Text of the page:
So you have entered into a contract for sale of land (Contract) in Western Australia. Congratulations! But what next?
This article sets out some of the matters to consider when buying and selling land in Western Australia.
Appoint a settlement agent or lawyer
In Western Australia, only a licenced settlement agent or lawyer can act for you in your conveyance of land. The main difference between employing a settlement agent as opposed to a lawyer is that a lawyer is able to give you legal advice, whereas a settlement agent cannot.
For a buyer, we suggest appointing a settlement agent or lawyer as soon as possible after entering into the Contract.
For a seller, you could wait until the Contract is unconditional, but there is no harm in appointing a settlement agent or lawyer immediately after entering into the Contract.
Pay the Deposit
If you are the buyer, don’t forget to pay the deposit as required by the Contract. For example, the Contract may require that the deposit is due to be paid to the seller’s real estate agent within 5 days after the contract date (being the date on which the last party to sign the Contract, signs it).
Contact your bank
If you are buying the property with the help of a bank or if the seller has a property which is encumbered by a mortgage, we suggest contacting your bank as soon as possible to let them know about the purchase or sale.
If you are the buyer and the offer is subject to finance approval, we suggest contacting your bank as soon as the property is under contract.
Your bank will usually ask that you complete a loan application form or similar to kickstart the finance process.
If your application is approved, your bank should provide you with a letter of approval. If your application is not approved, you bank should provide you with a letter of non-approval. In both cases, you should provide the letter of approval or non-approval to your settlement agent or lawyer.
If you are the seller, then after the Contract becomes unconditional (which might be immediately after entering into the Contract or later if the Contract is subject to finance) then usually you would need to complete a discharge authority form and lodge it with your bank.
Transfer duty is imposed upon agreements to transfer land in Western Australia.
It is the buyer’s obligation to lodge the dutiable instrument (usually the Contract) with RevenueWA and then once assessed for duty, it is the buyer’s liability to pay the duty. Your settlement agent or lawyer should guide you in relation to transfer duty lodgement and payment.
Don’t forget to include transfer duty when calculating how much you will need at settlement, eg if the purchase price is $450,000 then transfer duty (at the time of this article) is an additional $15,390.00 unless you are a first home buyer, in which case transfer duty could be reduced to $3,838.00 (being the first home owner rate of duty).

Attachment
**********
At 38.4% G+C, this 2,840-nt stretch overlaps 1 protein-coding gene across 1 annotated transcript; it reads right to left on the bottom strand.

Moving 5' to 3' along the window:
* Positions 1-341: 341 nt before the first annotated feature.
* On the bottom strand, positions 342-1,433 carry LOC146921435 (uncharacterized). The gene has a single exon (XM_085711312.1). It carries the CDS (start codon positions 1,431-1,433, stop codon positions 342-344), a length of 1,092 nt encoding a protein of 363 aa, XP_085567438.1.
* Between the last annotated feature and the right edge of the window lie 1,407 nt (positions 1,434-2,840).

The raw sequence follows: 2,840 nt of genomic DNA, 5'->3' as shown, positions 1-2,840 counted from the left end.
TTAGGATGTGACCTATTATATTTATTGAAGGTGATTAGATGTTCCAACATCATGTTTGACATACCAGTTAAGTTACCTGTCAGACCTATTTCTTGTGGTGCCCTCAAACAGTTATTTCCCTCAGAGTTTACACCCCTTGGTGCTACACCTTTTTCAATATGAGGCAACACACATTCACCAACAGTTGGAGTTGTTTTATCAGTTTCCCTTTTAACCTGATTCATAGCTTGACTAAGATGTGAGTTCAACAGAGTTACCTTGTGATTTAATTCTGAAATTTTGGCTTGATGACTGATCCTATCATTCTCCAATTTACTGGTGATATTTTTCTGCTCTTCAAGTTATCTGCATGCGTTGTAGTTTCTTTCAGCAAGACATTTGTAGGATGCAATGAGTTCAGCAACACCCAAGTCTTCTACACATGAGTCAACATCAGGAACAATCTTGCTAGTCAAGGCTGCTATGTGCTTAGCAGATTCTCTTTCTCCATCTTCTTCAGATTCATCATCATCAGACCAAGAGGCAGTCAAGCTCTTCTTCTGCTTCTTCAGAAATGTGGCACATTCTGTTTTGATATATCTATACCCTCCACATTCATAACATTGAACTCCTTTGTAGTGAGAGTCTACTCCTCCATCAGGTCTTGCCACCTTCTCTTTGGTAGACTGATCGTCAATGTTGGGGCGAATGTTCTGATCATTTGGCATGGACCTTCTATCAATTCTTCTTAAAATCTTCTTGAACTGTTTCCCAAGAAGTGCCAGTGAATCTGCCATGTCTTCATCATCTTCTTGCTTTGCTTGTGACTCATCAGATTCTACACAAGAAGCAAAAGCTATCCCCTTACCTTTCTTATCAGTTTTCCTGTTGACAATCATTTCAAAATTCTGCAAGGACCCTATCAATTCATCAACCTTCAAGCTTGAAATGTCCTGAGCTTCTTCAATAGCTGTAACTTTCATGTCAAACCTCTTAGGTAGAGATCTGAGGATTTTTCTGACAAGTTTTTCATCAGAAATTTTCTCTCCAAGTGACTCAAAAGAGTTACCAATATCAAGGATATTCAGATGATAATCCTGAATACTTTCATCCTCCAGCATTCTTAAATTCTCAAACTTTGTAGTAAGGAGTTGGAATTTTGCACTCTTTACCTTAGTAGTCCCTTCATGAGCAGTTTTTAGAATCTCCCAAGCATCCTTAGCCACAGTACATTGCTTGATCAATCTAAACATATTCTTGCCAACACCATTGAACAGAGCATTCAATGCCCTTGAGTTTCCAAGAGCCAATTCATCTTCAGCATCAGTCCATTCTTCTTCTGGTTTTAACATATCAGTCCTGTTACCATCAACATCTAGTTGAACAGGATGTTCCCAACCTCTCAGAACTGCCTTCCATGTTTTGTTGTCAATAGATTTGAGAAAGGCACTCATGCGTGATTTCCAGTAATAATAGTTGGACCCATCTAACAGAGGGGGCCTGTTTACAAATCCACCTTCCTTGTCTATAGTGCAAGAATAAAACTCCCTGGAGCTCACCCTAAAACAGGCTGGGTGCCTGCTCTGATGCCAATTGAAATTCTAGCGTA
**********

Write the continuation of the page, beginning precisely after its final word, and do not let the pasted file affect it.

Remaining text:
If you are a foreign buyer, then you may need to pay an amount additional to the transfer duty.
Try our Settlement Costs Calculator here to estimate the amount of transfer duty payable.
First home owner grant (FHOG)
If you are a first home owner, you may qualify for the FHOG (currently $10,000) if you are purchasing or building a new home.
If you receive the FHOG you may also be eligible for the first home owner rate of duty (see the above example first home owner rate of transfer duty).
Foreign resident capital gains withholding clearance certificate
If you are an Australia resident and you sell property for $750,000 or more, then you may need to obtain a Foreign resident capital gains withholding clearance certificate from the ATO.
Failure to obtain a clearance certificate may mean that the buyer is required to withhold a portion of the purchase price (currently 12.5%) and pay it the ATO.
You can apply for a clearance certificate from the ATO by using this link.
We suggest that the seller seek a clearance certificate as soon as possible to allow for ATO processing times.
With the festive season upon us, please allow for additional processing times (as some organisations close over the Christmas – New Year period) and the statutory holidays when calculating contract deadlines.
If you have any questions in relation to buying or selling land in Western Australia, please contact us here.